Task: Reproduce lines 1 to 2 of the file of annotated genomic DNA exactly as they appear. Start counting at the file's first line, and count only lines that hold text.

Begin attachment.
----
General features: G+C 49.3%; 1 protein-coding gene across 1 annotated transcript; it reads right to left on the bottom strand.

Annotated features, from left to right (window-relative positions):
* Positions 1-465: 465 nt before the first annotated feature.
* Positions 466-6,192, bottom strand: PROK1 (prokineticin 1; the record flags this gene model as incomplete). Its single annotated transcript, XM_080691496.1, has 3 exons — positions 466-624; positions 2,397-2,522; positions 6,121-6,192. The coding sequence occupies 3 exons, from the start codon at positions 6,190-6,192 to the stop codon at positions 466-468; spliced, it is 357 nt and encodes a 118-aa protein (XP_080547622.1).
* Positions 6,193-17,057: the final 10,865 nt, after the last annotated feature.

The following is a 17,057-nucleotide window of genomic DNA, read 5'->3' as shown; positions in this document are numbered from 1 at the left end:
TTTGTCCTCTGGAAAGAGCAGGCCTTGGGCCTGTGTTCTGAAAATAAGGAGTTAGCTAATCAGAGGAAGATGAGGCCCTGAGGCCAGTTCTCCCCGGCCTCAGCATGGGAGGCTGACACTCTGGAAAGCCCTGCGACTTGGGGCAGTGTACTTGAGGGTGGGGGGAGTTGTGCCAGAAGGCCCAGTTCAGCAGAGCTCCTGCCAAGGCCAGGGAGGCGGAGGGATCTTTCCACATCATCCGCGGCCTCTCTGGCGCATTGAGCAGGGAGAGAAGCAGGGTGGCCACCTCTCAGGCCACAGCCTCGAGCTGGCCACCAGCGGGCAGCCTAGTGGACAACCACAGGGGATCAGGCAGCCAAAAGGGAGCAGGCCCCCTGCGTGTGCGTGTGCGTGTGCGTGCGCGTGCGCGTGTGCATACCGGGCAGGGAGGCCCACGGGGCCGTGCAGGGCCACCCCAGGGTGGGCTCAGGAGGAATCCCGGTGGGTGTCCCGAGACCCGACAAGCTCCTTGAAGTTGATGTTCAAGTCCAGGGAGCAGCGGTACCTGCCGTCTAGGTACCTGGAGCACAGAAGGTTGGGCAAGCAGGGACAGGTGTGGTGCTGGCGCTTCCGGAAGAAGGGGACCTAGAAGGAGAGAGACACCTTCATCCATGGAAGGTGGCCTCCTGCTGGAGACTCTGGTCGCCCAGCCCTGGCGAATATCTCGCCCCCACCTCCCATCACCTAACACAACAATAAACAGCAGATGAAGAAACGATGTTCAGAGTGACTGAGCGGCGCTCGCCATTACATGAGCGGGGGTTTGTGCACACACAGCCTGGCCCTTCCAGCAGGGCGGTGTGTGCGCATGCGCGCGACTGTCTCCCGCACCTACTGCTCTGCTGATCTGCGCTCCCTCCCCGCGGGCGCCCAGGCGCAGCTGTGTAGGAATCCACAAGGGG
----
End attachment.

General features: G+C 49.3%; 1 protein-coding gene across 1 annotated transcript; it reads right to left on the bottom strand.

Annotated features, from left to right (window-relative positions):